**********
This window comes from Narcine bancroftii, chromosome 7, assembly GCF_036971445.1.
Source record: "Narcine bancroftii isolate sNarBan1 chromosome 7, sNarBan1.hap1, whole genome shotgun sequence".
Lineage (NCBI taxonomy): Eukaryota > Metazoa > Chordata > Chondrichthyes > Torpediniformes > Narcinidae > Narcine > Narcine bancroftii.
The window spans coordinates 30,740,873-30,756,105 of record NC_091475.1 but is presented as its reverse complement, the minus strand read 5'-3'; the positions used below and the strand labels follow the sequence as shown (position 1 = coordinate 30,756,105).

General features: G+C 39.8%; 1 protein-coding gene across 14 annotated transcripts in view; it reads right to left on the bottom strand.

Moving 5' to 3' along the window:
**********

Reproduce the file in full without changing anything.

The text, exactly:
This window comes from Narcine bancroftii, chromosome 7, assembly GCF_036971445.1.
Source record: "Narcine bancroftii isolate sNarBan1 chromosome 7, sNarBan1.hap1, whole genome shotgun sequence".
Lineage (NCBI taxonomy): Eukaryota > Metazoa > Chordata > Chondrichthyes > Torpediniformes > Narcinidae > Narcine > Narcine bancroftii.
The window spans coordinates 30,740,873-30,756,105 of record NC_091475.1 but is presented as its reverse complement, the minus strand read 5'-3'; the positions used below and the strand labels follow the sequence as shown (position 1 = coordinate 30,756,105).

General features: G+C 39.8%; 1 protein-coding gene across 14 annotated transcripts in view; it reads right to left on the bottom strand.

Moving 5' to 3' along the window: